But of course the Bible is a long, sweeping narrative. Liberal literary critics are helpful in reminding us of this, although they too often want to therefore tear it apart, break it down, placing one story over and against another, one writer pitted against another. Where some evangelicals minimize the flow of the big story, some historical critics tend to erode the God-given meaning of a text as it gets lost in the big determination of what writer, what style, what century, is it true, is it this or that. In a lovely little book on the Bible, William Willimon (until recently the chaplain at Duke) has suggested that that would be like evaluating Shakespeare solely on the accuracy with which his plays depict the British monarchy.
Sometimes liberal higher critics can’t see God’s forest from the trees.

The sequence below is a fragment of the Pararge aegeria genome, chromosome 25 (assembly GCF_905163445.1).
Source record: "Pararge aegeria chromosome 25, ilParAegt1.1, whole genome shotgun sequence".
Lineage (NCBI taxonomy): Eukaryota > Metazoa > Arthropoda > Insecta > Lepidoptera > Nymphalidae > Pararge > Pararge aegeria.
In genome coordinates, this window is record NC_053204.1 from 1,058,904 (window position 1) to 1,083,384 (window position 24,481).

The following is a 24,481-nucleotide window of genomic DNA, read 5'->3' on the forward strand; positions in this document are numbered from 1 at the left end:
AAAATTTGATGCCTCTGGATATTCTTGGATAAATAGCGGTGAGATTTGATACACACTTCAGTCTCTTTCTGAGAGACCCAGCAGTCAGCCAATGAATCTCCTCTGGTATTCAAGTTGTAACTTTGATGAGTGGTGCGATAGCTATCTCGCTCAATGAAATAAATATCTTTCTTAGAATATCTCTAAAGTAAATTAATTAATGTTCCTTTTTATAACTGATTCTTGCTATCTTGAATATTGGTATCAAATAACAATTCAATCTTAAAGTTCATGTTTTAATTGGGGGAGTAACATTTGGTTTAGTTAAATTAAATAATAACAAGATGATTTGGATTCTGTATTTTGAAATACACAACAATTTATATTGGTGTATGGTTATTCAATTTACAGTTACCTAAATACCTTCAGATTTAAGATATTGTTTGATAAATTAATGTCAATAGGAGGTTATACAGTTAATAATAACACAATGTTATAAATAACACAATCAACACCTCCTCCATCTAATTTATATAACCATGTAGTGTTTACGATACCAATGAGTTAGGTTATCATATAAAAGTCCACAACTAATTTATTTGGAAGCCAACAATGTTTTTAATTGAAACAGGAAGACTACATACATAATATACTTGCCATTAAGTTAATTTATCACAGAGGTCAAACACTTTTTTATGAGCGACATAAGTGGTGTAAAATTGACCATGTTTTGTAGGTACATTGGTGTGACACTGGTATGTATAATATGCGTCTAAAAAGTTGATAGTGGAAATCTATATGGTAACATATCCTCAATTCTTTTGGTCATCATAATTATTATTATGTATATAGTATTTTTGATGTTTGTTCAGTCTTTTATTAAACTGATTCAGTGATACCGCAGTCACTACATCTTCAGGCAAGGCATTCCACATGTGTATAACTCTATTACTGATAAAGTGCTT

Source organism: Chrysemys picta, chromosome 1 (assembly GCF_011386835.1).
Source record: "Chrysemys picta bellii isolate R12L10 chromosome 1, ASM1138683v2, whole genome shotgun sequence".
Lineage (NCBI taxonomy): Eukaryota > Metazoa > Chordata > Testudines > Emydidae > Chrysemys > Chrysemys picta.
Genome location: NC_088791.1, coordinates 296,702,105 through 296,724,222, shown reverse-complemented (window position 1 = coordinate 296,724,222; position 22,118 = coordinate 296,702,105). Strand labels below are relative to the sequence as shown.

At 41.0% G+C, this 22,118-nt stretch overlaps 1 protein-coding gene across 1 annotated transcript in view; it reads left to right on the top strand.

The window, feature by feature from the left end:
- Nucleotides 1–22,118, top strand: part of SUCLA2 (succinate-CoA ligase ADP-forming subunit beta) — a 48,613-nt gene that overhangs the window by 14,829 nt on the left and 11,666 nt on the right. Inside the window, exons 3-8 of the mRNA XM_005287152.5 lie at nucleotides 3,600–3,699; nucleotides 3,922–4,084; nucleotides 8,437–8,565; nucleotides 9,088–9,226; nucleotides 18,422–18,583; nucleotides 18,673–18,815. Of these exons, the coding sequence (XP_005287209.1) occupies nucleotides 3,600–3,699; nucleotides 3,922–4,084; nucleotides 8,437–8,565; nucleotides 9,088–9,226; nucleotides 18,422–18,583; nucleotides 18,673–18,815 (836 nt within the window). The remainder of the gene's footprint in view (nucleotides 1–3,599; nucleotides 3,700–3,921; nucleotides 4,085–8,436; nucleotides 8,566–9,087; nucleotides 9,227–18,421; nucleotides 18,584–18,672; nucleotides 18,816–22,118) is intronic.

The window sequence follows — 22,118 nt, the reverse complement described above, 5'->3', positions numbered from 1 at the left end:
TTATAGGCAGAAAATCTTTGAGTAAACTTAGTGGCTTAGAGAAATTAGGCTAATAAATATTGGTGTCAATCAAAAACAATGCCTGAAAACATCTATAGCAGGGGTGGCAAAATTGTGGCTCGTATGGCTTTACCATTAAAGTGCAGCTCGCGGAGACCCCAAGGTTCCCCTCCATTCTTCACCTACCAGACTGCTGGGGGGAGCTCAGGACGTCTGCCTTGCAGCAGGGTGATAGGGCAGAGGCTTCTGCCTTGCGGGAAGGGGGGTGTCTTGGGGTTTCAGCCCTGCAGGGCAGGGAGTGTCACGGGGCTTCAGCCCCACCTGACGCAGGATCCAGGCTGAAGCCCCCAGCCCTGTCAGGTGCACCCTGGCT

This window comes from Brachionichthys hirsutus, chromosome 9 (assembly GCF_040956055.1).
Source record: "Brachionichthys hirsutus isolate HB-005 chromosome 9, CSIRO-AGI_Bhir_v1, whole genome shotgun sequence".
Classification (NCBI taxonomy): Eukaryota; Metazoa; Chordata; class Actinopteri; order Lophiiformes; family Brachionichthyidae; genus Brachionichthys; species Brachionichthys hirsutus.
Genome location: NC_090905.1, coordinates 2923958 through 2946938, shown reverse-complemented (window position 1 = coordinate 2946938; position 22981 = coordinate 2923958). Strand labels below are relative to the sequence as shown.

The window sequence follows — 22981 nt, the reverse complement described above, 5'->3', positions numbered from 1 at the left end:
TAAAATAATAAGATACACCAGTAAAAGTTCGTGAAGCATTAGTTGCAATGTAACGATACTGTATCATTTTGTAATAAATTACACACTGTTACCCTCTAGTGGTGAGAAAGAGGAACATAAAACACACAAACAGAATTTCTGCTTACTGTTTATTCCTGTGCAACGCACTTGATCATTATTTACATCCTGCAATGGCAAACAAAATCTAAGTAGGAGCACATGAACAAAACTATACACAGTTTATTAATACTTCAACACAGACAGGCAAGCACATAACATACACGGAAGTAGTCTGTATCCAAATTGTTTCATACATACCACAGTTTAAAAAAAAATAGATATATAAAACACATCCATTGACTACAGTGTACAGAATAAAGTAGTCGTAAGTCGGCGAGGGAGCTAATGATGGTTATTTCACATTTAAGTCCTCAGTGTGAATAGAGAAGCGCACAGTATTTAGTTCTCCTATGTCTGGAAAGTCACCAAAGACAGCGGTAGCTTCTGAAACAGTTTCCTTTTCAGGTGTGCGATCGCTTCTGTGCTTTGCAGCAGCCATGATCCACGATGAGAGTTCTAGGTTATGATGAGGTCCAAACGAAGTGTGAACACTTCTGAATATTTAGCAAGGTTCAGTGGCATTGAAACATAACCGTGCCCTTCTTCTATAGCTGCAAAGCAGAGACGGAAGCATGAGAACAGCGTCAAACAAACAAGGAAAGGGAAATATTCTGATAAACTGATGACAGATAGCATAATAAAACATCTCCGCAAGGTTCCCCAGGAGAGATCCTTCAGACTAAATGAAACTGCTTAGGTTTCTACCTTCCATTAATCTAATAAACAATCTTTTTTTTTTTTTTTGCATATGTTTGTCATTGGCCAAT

So the goal is, I think, to see any given text in it’s situatedness in the grand story of the whole Bible (the meta-narrative, as it has come to be called) and find it’s meaning in its place in the history of redemption. That implies that the one big unfolding story of the Bible hangs together, has some detours and mystifying aspects, but illustrates what scholars have come to call “progressive revelation.” God unfolds history for better or for worse, and tells the tale of His plan of redemption by choosing a nation, which develops into a monarchy, gets into trouble, divides, fights, is sent into exile, has renewed hope, realizes its great need for a rescuer, ends up under the boot heel of the Roman Empire and finally sees a Messiah come to form a counter-cultural community for the common good. Along the way there are mystic visions and poems, kings and historians, social prophets and those who had oracles from God, some that thought they spoke for God (but clearly didn’t) and the whole messy, Divine-Human saga is worked out in a Christo-centric way that points us to the fulfillment of the drama, the second to last climatic act, the coming of Jesus. (Of course the final act is His final return to bring consummation and conclusion and final Victory to the whole story.) Even the early church unfolding and expanding (fulfilling the promises of Genesis that God’s covenant community would be in touch with God in such a way as to be a missionary blessing to the nations) to the whole known world (Paul even wanted to get to Spain, but died in Rome before he pushed into Western Europe) is part of this historically-redemptive way of reading the trajectory of the Bible. The Big Picture/Meta-Narrative context is the first way to understand anything in the story. (By the way, the most doctrinal and intellectually abstract part of the Bible, the New Testament letters, are themselves truly narratively based. (Even Romans, arguably the most sustained intellectual section in all of scripture, is based on the Jewish-Gentile argument due to the exclusion of the Jews out of Rome and the Gentile Christians taking over the Roman congregation, and then the Jews coming back a decade later”¦Paul’s passion to understand theologically the ethnic reconciliation between Jewish and Gentiles followers of Jesus is the background context for the detailed doctrinal teaching in the letters!)